Thanks GB for sharing the article. Please see more on the same. I think it is one of those that has attracted attention even from the non ICT community. See this article:
Rights groups and lawyers warn on State push for DNA
Fears of misuse of DNA profiles for criminal purposes, manipulation of paternity tests and unlawful access by insurance firms to inform decisions on medical cover are fuelling resistance to a Government plan.
The Government’s plan to collect personal information of all Kenyans, including their DNA profiles and the GPS locations of their places of residence is facing opposition from various quarters concerned about possible breaches of privacy.
Fear over Uhuru mass DNA order : The Standard<www.standardmedia.co.ke/article/2001311144/fear-over-uhuru-mass-dna-order>
Fears of misuse of DNA profiles for criminal purposes, manipulation of paternity tests and unlawful access by insurance firms to inform decisions on medical cover are fuelling resistance to a …
…the most important office in a democracy is the citizen. So, you see, that’s what our democracy demands. It needs you!—-Barrack Obama.
From: kictanet <firstname.lastname@example.org> on behalf of Grace Bomu via kictanet <email@example.com>
Sent: Monday, January 28, 2019 6:15 PM
Cc: Grace Bomu
Subject: Re: [kictanet] law to start listing of Kenyans’ DNA
A highlight of media coverage of the digital DNA database issue.
Ex-MP lauds move to use DNA samples in persons’ registration
On the face of it, the bill sought to introduce the issuance of multi-purpose identity cards and for connected purposes where a person\’s details including tax, travel, medical cover, education, social security and driving licences which are captured in different documents are consolidated.
However, the trove of personal data for Kenyans allowed under the law, which Mr Nyamai spearheaded also, include DNA and dental profiles and GPS locations.
New State registry raises fears over data protection
…..All Kenyans will be registered afresh through the National Integrated Identity Management System (NIMS) where they will be issued with a unique Huduma number that will be linked to their personal data. This will further be cross-referenced with data sets in other State agencies such as the Lands registry, National Social Security Fund, National Hospital Insurance Fund and the Kenya Revenue Authority, among others.
The NIMS database will also contain one\’s DNA and biometric information, and the GPS location of all Kenyans through an amendment to the Registrations of Persons Act signed by the President early this month. While the Government says the enhanced NIMS and Huduma number will enhance public service delivery and national security, some organisations have raised concern that the opaque execution of the project is open to abuse.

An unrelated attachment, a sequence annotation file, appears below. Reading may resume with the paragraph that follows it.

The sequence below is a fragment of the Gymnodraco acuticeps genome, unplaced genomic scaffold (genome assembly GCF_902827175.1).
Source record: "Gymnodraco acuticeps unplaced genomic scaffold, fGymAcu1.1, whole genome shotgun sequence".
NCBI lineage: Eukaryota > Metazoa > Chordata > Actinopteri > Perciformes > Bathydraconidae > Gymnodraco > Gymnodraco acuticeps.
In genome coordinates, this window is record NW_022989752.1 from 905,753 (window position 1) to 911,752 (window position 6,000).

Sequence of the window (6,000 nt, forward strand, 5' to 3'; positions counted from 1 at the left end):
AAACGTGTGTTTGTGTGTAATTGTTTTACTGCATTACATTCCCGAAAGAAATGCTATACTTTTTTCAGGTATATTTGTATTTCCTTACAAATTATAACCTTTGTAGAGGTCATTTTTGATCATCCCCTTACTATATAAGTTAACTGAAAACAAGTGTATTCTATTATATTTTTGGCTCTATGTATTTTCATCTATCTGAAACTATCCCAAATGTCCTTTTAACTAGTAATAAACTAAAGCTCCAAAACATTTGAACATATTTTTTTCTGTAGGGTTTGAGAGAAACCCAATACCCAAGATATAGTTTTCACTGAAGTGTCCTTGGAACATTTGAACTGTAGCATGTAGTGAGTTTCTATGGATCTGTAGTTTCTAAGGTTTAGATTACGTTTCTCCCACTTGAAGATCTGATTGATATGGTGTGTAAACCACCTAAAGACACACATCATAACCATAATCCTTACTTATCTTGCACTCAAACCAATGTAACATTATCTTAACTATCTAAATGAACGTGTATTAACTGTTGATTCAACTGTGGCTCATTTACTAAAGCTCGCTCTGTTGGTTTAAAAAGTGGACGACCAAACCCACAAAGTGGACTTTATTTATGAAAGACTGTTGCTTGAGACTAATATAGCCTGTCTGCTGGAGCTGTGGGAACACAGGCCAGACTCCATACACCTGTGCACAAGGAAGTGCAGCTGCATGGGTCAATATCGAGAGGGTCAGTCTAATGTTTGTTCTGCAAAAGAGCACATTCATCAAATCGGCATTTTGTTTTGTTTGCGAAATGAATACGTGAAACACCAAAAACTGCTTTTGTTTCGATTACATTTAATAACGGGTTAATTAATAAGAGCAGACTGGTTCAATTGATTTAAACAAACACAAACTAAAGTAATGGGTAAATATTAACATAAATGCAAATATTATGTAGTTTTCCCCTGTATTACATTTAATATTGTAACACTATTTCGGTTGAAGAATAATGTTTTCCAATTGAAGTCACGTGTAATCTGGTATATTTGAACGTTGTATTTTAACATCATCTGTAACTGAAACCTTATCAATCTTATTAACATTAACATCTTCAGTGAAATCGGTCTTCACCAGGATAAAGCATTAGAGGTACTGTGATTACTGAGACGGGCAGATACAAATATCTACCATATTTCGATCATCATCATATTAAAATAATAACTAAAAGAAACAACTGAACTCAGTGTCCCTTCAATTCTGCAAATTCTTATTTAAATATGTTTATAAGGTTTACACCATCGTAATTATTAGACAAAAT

Il giorno mar 22 gen 2019 alle ore 21:59 Warigia Bowman via kictanet <firstname.lastname@example.org<mailto:email@example.com>> ha scritto:
This is disturbing. I am quite sure that the US government does not have the right to take DNA samples from citizens.
Biometric data is not the same as DNA, rather it may include fingerprints and eyescans. This is a move towards a surveillance state.
On Tue, Jan 22, 2019 at 6:24 AM gertrude matata via kictanet <firstname.lastname@example.org<mailto:email@example.com>> wrote:
The amendment to the Act seems to have ignored Article 31(c) of the Constitution. This being a constitutional issue, there is probably a need to subject it to constitutional interpretation on;
what was the intention of the article in providing that such information should not be unnecessarily required or revealed;
Whether such details being availed to persons registry clerks is defeating that intent;
and whether the circumstances demand the \”unnecessarily\” revealed bar to be lifted.
It is worthy to ponder the situation in terms of whether giving such information might not create inborn terror,
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This is a classical move that also was taken by USA after 911. What do we expect next? Marshal law??
Terrorism is not a justification to take away our privacy rights and collect data. What they will do with all that data, only God knows.
\’Purpose fuels passion\’
Happy New Year (albeit late).
Thank you Grace for sharing this information.
Just a few concerns about privacy of persons and the protection and use of information.
While I appreciate and understand the need for Government to address issues relating to threats to security (assuming that this is where the need for such kind of information stems from), what kind of guarantees are there that ensure this information is not traded? What kind of data protection mechanisms are in place?
or have these concerns already been raised and addressed in the new legislation?
On Mon, Jan 21, 2019 at 12:16 PM Grace Bomu via kictanet <firstname.lastname@example.org<mailto:email@example.com>> wrote:
Full story here www.businessdailyafrica.com/economy/Uhuru-backs-law-change/3946234-4943254-s1fi2b/index.html
The government is now free to collect data on Kenyans’ DNA and physical location of their homes including satellite details during registration of persons.
This follows President Uhuru Kenyatta’s approval of amendments to the Registration of Persons Act that has included the two to the list of requirements needed at the national people’s registry.
Adults applying for documents such as IDs will be required to provide additional information about their location, including land reference number, plot number or house number.
The ministry is also seeking to introduce Global Positioning System (GPS) coordinates in the registration of persons, enabling the tracking of their location via satellite.